Pigeon Guillemot, A Rare Bird – January 11, 2019
Rarely sighted by local birdwatchers, this Pigeon Guillemot was seen in Humboldt Bay, off the beach at King Salmon. At nine o’clock on a January morning, the bird paddled toward the Coast Guard base on an incoming tide.
Our second trip to King Salmon in four days, the cold snap was over and the temperature soared to a brisk 65 degrees – in the sun. My tripod and camera were set up and ready for any event. I photographed a pair of Horned Grebes in their beautiful winter colors.
The Pigeon Guillemot was sighted by my bird watching buddy. He called my attention to the small bird swimming between the beach and the jaws of Humboldt Bay. In no time at all I swung my camera around. I focused, clicked off a few shots, then started a video. All while the rare bird paddled farther and farther away.
Missed My Old Camera
This was one of those days I kicked myself for trading away my large camera. In the beginning, I agonized over settling for equipment of a much smaller scale. But, hey, it is done. My little camera is red. It is a “state-of-the-art” machine with a zillion mega pixels. I must add the image seen through the single, fully extended lens was comparable to the one seen with my friend’s humongous scope. Add to that, my gear weighed so little. I guess I’m not so bad off after all.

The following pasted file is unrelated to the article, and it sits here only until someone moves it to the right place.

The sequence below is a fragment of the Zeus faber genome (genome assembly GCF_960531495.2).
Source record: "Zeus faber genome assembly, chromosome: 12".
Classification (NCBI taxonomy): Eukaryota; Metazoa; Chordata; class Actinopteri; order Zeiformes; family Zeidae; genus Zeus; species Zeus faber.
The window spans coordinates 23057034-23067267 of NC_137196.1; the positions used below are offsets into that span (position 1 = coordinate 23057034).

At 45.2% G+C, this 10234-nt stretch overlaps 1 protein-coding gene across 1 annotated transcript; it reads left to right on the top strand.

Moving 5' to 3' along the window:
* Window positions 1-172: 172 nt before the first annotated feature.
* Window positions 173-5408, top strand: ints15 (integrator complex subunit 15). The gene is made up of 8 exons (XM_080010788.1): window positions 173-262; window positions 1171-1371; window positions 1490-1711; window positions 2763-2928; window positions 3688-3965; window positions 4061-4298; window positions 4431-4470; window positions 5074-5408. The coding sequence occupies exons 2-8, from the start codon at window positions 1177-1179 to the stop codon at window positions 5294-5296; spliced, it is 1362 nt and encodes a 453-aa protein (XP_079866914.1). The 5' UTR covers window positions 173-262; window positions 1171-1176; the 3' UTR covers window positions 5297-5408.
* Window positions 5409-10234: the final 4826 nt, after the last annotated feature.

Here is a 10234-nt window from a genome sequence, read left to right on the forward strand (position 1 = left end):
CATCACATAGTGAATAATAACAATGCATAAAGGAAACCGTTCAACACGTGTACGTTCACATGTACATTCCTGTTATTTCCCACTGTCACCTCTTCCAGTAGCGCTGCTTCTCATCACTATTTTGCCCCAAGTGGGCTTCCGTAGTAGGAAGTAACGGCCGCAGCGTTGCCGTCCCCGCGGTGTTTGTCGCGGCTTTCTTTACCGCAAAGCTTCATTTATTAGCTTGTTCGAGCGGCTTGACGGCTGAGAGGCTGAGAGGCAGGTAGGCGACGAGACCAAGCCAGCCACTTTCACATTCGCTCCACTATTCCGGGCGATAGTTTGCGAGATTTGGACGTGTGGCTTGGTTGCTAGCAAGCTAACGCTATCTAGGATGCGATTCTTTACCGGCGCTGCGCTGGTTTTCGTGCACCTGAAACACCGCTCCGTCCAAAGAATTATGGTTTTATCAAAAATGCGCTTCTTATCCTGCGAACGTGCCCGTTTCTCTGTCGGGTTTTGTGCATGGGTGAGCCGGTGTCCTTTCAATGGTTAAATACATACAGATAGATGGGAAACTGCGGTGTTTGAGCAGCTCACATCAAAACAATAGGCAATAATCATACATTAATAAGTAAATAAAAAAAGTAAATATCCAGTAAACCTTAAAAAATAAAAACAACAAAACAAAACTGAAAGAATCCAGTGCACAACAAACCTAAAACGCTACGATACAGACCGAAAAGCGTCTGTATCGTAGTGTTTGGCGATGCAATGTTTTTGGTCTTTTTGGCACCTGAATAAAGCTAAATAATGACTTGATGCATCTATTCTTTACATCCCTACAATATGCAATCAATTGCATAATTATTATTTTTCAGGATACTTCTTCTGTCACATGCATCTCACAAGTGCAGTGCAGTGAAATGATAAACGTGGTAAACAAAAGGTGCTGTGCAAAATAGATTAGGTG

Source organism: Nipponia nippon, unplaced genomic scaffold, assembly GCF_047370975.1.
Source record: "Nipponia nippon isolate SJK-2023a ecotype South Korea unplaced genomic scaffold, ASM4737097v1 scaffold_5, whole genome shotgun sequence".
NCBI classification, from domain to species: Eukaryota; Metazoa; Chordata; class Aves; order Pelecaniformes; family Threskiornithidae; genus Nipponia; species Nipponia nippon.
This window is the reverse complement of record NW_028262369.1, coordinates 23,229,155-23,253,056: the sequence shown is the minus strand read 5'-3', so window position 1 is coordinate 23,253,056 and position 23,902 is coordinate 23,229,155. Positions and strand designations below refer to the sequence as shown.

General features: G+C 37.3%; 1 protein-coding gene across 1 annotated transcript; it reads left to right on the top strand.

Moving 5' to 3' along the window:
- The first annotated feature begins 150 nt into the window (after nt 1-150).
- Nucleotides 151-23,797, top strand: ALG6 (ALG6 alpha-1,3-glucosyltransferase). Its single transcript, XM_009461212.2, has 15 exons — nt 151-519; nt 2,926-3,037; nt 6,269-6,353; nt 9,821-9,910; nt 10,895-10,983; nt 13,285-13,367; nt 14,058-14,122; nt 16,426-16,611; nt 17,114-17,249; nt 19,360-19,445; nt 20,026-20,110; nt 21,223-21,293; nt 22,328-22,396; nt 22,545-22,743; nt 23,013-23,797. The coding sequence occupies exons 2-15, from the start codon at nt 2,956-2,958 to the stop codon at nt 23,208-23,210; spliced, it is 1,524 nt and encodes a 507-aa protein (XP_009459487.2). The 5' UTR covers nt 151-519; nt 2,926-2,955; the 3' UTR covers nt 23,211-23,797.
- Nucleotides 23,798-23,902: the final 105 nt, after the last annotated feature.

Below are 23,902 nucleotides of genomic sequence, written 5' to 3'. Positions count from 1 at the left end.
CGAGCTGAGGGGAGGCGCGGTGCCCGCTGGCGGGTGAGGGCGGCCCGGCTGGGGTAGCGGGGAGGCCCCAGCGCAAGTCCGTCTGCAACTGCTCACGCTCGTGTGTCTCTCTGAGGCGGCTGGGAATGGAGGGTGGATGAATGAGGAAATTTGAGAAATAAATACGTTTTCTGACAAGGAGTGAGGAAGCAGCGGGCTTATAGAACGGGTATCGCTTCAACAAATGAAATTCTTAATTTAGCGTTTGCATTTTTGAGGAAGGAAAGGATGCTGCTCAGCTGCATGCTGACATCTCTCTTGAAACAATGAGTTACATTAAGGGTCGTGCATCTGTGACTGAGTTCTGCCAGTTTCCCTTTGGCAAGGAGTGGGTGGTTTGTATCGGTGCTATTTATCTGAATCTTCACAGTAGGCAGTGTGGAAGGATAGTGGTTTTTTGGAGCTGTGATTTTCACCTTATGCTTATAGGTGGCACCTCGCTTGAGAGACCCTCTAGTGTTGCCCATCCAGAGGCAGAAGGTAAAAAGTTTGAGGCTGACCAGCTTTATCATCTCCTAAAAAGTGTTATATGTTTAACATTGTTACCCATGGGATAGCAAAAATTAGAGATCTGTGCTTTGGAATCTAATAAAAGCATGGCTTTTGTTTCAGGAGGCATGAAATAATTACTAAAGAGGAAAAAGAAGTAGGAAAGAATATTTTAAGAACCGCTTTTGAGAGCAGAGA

Although the Pigeon Guillemot was too far away for an ideal photograph, we have recorded its identification. And, with this entry, we have made a record of where and when it was seen. That has to be enough. Maybe on another day the bird will be closer. “Hope springs eternal …” (Mother loved to quote the ancients.)
Winter is Not Over
At this writing, winter weather is back again in full force. A huge storm like the one that pummeled the Los Angeles area yesterday seems to have made its way to Humboldt. The wall of windows in my little studio faces south. Last night, the windows shook with wave after wave of wind-driven rain. This morning and into the afternoon, we’ve seen brilliant flashes of lightning. Nerve rattling thunder is so loud and long it shakes hail out of the clouds. I have no hope of a break long enough to get to the beach and remain dry enough to photograph. Maybe tomorrow.
Until then, I’ll sit here with cabin fever, and, perhaps, even do the dishes.
The photo of the Horned Grebe pair may become a new Photo Greeting Card. What do you think?
Until next time, stay warm, dry, healthy and happy.